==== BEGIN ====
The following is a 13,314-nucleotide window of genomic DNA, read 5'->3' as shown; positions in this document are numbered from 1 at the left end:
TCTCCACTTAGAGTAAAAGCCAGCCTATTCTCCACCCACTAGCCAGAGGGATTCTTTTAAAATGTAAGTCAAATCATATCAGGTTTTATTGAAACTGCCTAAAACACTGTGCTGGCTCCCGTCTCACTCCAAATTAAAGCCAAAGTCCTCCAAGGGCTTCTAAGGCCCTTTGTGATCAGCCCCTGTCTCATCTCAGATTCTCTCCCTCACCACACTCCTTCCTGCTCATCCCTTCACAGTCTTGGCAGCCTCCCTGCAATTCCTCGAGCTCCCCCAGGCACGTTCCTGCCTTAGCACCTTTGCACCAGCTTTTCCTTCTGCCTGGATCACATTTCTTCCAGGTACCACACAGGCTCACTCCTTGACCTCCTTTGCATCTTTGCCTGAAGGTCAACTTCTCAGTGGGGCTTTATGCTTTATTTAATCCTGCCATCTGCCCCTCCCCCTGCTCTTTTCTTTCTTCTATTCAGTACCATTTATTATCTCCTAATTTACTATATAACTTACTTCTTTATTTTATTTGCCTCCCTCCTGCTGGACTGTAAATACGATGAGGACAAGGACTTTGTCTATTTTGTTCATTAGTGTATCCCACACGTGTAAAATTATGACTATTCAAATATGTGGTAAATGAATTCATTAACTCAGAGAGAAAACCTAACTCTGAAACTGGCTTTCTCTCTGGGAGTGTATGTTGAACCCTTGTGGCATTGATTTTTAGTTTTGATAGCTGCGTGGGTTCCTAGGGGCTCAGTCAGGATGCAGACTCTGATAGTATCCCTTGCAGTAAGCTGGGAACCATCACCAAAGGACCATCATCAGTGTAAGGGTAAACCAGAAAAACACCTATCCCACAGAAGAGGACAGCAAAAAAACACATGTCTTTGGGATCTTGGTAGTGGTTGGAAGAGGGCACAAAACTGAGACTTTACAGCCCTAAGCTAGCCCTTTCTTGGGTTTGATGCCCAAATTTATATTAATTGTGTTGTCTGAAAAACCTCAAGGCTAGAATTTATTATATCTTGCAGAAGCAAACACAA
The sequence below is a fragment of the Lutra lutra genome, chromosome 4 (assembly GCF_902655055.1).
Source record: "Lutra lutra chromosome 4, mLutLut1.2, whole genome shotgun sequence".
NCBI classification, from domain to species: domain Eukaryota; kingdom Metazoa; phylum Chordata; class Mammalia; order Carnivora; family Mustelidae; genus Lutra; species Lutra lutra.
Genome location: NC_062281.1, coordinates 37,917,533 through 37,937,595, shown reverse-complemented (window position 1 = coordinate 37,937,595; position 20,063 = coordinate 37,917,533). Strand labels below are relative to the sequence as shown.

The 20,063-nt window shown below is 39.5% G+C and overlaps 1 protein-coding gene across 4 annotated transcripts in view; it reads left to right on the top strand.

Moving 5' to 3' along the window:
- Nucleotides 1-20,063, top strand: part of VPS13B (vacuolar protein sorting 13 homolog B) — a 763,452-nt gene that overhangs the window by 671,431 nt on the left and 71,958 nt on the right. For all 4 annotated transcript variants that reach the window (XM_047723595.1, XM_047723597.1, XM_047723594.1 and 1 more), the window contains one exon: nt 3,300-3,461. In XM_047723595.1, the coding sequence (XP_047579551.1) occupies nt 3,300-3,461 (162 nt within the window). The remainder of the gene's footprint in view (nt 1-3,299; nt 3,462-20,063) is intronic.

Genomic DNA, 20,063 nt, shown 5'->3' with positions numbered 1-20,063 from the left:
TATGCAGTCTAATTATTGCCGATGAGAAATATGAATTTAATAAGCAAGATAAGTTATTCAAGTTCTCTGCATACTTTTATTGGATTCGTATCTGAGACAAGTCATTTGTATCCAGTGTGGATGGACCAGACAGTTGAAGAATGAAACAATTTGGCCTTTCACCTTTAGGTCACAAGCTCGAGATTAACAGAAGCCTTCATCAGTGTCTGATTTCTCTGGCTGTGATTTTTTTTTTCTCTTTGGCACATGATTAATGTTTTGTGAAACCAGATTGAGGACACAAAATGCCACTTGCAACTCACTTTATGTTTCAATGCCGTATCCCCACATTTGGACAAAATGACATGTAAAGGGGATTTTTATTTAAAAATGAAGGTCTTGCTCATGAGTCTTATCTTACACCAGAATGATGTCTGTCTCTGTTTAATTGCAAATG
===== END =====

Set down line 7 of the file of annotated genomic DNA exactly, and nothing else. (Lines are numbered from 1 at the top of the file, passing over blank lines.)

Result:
The 20,063-nt window shown below is 39.5% G+C and overlaps 1 protein-coding gene across 4 annotated transcripts in view; it reads left to right on the top strand.